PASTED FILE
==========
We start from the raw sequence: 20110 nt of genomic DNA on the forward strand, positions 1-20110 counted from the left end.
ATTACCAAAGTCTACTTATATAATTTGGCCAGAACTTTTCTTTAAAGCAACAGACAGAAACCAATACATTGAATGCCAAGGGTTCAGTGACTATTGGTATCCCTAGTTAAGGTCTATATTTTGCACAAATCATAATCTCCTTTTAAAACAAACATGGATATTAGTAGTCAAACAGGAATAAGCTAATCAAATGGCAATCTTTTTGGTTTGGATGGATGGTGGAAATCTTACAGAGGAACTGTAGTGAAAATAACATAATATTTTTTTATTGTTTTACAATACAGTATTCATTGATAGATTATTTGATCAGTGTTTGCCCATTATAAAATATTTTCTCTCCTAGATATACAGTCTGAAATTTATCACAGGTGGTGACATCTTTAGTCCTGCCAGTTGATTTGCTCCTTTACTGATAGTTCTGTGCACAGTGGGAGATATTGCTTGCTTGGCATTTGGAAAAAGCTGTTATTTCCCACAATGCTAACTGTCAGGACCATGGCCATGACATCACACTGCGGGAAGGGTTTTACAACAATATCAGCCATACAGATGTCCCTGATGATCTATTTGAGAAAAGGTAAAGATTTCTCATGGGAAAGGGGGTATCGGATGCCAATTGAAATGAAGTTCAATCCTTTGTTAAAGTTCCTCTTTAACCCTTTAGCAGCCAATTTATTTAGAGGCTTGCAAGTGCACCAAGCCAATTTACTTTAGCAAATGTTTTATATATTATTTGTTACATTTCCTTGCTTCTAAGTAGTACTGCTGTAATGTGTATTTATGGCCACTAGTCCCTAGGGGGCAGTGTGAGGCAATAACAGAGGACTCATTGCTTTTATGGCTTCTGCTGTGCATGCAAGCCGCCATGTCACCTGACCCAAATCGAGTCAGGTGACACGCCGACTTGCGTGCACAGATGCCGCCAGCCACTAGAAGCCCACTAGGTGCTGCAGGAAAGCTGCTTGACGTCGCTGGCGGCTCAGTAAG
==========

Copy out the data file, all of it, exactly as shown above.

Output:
We start from the raw sequence: 20110 nt of genomic DNA on the forward strand, positions 1-20110 counted from the left end.
ATTACCAAAGTCTACTTATATAATTTGGCCAGAACTTTTCTTTAAAGCAACAGACAGAAACCAATACATTGAATGCCAAGGGTTCAGTGACTATTGGTATCCCTAGTTAAGGTCTATATTTTGCACAAATCATAATCTCCTTTTAAAACAAACATGGATATTAGTAGTCAAACAGGAATAAGCTAATCAAATGGCAATCTTTTTGGTTTGGATGGATGGTGGAAATCTTACAGAGGAACTGTAGTGAAAATAACATAATATTTTTTTATTGTTTTACAATACAGTATTCATTGATAGATTATTTGATCAGTGTTTGCCCATTATAAAATATTTTCTCTCCTAGATATACAGTCTGAAATTTATCACAGGTGGTGACATCTTTAGTCCTGCCAGTTGATTTGCTCCTTTACTGATAGTTCTGTGCACAGTGGGAGATATTGCTTGCTTGGCATTTGGAAAAAGCTGTTATTTCCCACAATGCTAACTGTCAGGACCATGGCCATGACATCACACTGCGGGAAGGGTTTTACAACAATATCAGCCATACAGATGTCCCTGATGATCTATTTGAGAAAAGGTAAAGATTTCTCATGGGAAAGGGGGTATCGGATGCCAATTGAAATGAAGTTCAATCCTTTGTTAAAGTTCCTCTTTAACCCTTTAGCAGCCAATTTATTTAGAGGCTTGCAAGTGCACCAAGCCAATTTACTTTAGCAAATGTTTTATATATTATTTGTTACATTTCCTTGCTTCTAAGTAGTACTGCTGTAATGTGTATTTATGGCCACTAGTCCCTAGGGGGCAGTGTGAGGCAATAACAGAGGACTCATTGCTTTTATGGCTTCTGCTGTGCATGCAAGCCGCCATGTCACCTGACCCAAATCGAGTCAGGTGACACGCCGACTTGCGTGCACAGATGCCGCCAGCCACTAGAAGCCCACTAGGTGCTGCAGGAAAGCTGCTTGACGTCGCTGGCGGCTCAGTAAG